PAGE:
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From Wout Mertens <>
Subject Re: How to keep from sending more than one email from multiple replicated couchdb instances
Date Mon, 15 Nov 2010 06:50:17 GMT
I think you need to decouple the database from the replication. Replication management is not
a first-class citizen in CouchDB (yet?) and the problems you present show that.

Basically what you're looking at is a message board service, where clients post requests ("send
this email") and servers take requests and execute them. If you add a board monitor to the
mix, that one can be responsible for putting taken requests back on the board if the server
that took it isn't responding.

The CouchDB servers would host this message board database and a replication monitor makes
sure that all servers are up to date.

The monitors can be made resilient by having multiple, that communicate with heartbeats. There
is only one monitor master that does the rescheduling, warning etc and the others stand by
until it stops responding.

How does this model sound?

Note that the requests put on the board should be "transactional", in that the have to be
retry-able if their server fails. If need be, the request can probably be split up in smaller
parts but then you need an extra monitor that follows a recipe and posts these parts in execution


On 15 Nov 2010, at 02:01, Mike Fedyk <> wrote:

> node.js + CouchDB == Crazy Delicious by Mikeal Rogers
> I was watching this a couple days ago and I've been thinking about how
> to deal with instance and service (think of sending emails as a
> "service") failures.  Because it's easy to make sure that only one
> email is sent if you only have one server sending emails, but if that
> machine fails, then no emails get sent out.
> You compose an email while offline and save it to your local couch
> instance.  Then later it gets replicated to one of the couchdb
> instances in your cloud.  And then:
> 1. You have the date when it was saved on the phone, etc.  If you had
> a timestamp when that replication happened, you'd be able to have a
> chain of couchdb instances try to send the email, but only if it is
> older than X time after it was replicated to your cloud of couchdb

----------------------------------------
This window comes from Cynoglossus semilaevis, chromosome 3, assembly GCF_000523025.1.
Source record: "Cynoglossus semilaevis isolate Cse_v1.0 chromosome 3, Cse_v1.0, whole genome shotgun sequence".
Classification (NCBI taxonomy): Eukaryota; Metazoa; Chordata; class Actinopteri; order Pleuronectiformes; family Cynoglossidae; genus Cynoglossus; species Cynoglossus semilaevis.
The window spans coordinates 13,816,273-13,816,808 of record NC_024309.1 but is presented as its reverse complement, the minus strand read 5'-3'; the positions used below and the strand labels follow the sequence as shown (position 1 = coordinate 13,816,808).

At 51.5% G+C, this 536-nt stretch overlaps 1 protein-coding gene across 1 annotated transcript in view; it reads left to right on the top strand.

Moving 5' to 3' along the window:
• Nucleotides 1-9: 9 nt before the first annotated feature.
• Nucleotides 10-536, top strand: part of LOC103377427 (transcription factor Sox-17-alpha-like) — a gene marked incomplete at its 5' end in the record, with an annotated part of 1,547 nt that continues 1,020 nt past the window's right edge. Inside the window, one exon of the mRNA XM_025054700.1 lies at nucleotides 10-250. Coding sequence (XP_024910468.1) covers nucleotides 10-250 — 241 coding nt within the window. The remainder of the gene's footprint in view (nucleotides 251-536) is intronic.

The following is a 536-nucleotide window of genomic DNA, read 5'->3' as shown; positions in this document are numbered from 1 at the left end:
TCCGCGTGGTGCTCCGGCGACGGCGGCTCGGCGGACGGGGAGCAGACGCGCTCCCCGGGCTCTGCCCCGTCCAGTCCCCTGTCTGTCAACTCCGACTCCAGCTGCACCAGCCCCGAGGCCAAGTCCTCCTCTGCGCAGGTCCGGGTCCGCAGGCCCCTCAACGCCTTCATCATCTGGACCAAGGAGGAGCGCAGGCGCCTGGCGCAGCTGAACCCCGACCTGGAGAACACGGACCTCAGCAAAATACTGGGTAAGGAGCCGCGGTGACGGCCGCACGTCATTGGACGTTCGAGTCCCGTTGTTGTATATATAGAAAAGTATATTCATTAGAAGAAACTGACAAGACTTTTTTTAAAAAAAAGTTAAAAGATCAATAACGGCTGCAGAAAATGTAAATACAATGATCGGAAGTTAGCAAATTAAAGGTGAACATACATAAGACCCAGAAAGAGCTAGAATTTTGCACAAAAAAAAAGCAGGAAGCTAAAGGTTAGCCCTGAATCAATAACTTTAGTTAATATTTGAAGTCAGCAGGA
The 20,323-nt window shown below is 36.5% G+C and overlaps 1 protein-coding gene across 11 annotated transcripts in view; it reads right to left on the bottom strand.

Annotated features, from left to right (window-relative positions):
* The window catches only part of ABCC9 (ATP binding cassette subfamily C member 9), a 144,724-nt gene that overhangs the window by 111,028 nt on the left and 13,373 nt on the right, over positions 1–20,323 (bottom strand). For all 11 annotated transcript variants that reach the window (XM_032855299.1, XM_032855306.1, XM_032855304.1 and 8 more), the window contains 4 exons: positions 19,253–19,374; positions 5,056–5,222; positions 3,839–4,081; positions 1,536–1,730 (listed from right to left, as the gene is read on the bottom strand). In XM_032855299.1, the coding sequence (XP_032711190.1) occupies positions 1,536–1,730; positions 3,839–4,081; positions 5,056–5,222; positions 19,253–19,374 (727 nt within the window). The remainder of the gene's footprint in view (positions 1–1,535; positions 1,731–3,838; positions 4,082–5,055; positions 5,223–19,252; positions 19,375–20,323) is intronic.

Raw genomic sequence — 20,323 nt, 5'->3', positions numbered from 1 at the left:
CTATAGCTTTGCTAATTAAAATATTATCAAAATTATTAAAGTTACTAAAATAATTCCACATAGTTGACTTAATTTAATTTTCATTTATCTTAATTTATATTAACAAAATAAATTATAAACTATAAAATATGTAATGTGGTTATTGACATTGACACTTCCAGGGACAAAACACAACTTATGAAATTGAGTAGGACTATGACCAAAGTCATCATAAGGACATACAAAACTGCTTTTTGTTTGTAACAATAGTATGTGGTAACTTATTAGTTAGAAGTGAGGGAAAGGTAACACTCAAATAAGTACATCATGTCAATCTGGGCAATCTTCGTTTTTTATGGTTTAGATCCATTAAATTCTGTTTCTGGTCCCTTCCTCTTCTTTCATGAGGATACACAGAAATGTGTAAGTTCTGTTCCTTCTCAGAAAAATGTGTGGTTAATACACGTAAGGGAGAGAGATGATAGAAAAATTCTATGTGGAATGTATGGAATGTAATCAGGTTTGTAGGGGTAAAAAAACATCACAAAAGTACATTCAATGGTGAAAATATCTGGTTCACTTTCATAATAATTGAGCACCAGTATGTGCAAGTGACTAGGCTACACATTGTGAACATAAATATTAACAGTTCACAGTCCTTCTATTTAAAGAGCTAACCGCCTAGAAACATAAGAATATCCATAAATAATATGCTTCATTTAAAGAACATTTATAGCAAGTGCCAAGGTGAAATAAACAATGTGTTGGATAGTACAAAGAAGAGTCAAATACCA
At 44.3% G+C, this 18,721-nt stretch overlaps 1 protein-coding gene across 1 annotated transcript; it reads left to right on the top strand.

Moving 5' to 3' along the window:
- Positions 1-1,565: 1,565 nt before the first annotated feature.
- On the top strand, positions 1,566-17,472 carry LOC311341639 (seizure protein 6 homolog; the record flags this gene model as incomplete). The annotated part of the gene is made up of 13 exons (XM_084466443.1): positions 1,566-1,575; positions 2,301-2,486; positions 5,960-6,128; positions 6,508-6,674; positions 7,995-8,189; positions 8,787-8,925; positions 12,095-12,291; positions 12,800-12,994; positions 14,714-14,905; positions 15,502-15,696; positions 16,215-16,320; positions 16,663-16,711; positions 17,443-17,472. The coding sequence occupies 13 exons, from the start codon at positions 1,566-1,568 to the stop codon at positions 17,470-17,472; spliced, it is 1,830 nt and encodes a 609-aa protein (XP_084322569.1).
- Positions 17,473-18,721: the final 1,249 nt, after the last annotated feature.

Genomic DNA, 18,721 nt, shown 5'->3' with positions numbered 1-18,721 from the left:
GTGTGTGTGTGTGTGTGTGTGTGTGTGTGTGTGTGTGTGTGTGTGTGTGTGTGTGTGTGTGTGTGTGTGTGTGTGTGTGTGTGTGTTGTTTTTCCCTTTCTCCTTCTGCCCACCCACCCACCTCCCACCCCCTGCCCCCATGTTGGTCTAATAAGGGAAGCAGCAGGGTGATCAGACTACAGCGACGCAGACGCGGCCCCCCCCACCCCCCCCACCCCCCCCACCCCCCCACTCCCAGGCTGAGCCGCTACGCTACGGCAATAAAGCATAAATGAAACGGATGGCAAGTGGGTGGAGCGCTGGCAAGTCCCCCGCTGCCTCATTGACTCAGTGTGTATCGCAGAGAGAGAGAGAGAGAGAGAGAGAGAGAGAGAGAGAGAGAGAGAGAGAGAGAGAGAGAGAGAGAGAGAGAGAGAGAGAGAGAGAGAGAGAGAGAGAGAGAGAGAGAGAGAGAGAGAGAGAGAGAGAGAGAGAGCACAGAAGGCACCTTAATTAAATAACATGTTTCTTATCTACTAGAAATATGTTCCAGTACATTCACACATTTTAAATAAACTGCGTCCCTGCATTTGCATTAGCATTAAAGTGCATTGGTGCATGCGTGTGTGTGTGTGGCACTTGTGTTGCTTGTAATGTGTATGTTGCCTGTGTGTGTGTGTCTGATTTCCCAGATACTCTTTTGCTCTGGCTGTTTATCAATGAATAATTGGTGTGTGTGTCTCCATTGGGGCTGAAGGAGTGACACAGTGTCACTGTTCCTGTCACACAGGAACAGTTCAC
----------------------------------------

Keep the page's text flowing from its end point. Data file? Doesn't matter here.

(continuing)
> instances.  instance_a would try immediately, instance_b tries if it
> hasn't been taken in X minutes, and so on for instance_c.  see [A].
> 2. When instance_a wants to send the email, it updates the state to
> "taking" and then waits for instance_b and instance_c to ack the
> taking by adding fields to the current document.  oops, instance_b and
> instance_c will race more often than not and you'll get a conflict so
> it needs to be separate temporary state tracking documents.  You still
> need [A] or if there are no other instances you'll wait forever for
> acks that won't happen.
> 3. You have one instance that sends emails and you deal with the
> downtime if that instance fails or some other failure happens that
> prevents email from being sent.
> 4. You send periodic test emails to make sure they are being sent, and
> if they are not then take over the function on instance_$self.  see
> [B]
> A) And this only works assuming that all of your cloud couchdb
> instances are replicating to each other correctly at the moment.  Now
> you have N > 1 emails sent out.  (and imagine if what's happening is
> something where it's more important than receiving an email or
> receiving more than one email)  To keep this from happening you need a
> couchdb instance heartbeat (maybe have an app update a document that
> describes that instances "registration" in the system with the current
> time stamp every 60 seconds) and a STONITH system to kill any
> instances of couchdb that stop updating their document.
> B) Do you still need [A]?  maybe it's good enough that the email
> didn't get back to you, but maybe it is sending emails to other
> places.  so it seems [A] is still needed.  Now you also need a service
> registration system (make sure this and other services like it are
> only running on one instance).
> So these are some of the ideas that I'm coming up with on this issue.
> I'm looking for more input.  What would you do?

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